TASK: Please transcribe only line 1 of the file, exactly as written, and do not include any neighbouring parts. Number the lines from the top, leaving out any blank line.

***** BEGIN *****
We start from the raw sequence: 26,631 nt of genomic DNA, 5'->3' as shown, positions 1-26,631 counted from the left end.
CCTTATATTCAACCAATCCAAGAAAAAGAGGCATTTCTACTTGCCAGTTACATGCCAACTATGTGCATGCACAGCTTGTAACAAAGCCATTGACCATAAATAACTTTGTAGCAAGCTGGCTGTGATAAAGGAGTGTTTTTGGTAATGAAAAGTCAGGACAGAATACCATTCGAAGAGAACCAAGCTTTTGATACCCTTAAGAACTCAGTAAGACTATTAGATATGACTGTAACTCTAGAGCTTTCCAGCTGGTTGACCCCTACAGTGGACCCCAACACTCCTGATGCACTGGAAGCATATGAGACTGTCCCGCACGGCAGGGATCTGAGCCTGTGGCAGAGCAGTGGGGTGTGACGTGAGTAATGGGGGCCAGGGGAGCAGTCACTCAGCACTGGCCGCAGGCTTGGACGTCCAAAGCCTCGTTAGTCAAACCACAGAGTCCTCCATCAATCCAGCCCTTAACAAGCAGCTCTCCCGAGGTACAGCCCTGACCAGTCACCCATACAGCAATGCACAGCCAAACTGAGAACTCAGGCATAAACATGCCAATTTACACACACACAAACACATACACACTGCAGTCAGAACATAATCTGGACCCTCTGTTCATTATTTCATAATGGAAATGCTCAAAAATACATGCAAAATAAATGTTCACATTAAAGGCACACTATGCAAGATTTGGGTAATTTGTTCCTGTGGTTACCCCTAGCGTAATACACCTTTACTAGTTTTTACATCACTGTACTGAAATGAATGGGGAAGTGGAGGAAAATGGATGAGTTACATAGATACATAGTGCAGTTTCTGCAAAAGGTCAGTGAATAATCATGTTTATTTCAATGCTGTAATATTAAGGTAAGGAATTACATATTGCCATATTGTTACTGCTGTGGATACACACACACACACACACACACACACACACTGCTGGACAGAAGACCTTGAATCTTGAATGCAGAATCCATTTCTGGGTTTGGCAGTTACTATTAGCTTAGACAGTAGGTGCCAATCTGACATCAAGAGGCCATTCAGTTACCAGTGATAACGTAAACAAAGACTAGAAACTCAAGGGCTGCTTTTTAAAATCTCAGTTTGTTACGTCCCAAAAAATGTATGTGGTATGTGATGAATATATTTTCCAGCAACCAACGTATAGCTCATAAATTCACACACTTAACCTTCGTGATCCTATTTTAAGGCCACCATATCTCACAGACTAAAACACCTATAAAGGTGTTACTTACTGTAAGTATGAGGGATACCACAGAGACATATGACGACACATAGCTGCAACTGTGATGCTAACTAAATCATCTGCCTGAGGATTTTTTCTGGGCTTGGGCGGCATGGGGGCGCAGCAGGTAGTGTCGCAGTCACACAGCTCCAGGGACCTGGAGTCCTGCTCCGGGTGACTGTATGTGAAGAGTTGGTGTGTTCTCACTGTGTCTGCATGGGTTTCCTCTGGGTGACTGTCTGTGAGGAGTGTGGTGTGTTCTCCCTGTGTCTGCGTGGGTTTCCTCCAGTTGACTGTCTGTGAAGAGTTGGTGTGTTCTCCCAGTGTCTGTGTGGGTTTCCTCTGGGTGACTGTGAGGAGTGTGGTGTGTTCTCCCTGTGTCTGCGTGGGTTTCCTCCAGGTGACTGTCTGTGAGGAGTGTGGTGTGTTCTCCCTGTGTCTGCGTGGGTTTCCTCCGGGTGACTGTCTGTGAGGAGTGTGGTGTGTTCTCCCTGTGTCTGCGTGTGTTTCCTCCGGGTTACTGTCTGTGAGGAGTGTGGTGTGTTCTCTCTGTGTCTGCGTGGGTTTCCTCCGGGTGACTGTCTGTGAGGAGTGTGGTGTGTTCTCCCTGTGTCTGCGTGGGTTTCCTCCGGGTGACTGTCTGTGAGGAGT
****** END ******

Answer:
We start from the raw sequence: 26,631 nt of genomic DNA, 5'->3' as shown, positions 1-26,631 counted from the left end.